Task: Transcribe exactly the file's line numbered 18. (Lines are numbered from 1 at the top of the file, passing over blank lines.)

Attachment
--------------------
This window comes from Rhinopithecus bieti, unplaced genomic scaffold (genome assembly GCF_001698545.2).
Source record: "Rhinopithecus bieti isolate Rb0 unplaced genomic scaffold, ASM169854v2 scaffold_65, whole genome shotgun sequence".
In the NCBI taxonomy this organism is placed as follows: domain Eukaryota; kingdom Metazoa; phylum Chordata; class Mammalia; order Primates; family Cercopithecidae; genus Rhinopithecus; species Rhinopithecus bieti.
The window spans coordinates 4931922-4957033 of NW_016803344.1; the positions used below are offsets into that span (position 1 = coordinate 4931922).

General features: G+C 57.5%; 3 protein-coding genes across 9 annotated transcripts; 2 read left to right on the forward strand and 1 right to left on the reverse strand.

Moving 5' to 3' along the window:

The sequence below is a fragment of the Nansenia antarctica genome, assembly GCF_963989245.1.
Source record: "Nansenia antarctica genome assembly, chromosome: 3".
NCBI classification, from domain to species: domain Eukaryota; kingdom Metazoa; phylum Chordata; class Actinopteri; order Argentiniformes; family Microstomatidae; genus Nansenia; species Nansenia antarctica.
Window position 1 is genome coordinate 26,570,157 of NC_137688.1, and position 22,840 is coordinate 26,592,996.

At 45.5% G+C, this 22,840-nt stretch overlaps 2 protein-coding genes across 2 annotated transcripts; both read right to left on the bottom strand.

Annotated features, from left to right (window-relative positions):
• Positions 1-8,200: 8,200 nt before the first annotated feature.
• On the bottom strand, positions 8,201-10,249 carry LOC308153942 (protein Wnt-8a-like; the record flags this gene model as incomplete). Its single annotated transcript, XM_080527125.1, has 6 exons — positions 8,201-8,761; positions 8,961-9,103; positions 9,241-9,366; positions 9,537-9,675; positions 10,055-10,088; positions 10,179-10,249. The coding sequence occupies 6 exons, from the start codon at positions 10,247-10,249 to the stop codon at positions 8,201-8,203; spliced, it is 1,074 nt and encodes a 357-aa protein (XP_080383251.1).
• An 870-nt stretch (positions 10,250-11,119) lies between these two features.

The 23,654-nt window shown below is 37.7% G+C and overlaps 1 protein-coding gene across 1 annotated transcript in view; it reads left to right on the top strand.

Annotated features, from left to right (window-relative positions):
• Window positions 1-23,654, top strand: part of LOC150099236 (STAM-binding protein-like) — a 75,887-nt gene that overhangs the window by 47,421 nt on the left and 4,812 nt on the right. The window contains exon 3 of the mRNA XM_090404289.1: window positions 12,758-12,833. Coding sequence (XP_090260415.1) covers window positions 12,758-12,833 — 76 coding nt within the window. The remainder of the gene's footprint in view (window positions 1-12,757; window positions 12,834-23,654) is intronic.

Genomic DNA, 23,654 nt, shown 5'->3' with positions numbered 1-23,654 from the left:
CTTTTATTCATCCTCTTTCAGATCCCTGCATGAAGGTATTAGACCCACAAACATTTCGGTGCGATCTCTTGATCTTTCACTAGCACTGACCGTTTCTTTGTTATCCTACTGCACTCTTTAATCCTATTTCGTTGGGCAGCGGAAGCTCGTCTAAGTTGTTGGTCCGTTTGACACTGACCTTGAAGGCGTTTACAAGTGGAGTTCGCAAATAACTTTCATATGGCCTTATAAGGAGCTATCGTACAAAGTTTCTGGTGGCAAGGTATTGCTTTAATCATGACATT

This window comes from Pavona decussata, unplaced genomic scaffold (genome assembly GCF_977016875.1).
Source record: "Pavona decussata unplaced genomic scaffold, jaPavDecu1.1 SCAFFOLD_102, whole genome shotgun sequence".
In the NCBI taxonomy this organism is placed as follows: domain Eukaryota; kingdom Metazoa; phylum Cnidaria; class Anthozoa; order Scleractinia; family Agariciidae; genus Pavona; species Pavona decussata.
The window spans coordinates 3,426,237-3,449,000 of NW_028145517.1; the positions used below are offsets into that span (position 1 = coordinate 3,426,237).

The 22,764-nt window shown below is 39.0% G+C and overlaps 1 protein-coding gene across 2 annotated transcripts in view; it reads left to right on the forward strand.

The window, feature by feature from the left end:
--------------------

• Window positions 1-23,654, top strand: part of LOC150099236 (STAM-binding protein-like) — a 75,887-nt gene that overhangs the window by 47,421 nt on the left and 4,812 nt on the right. The window contains exon 3 of the mRNA XM_090404289.1: window positions 12,758-12,833. Coding sequence (XP_090260415.1) covers window positions 12,758-12,833 — 76 coding nt within the window. The remainder of the gene's footprint in view (window positions 1-12,757; window positions 12,834-23,654) is intronic.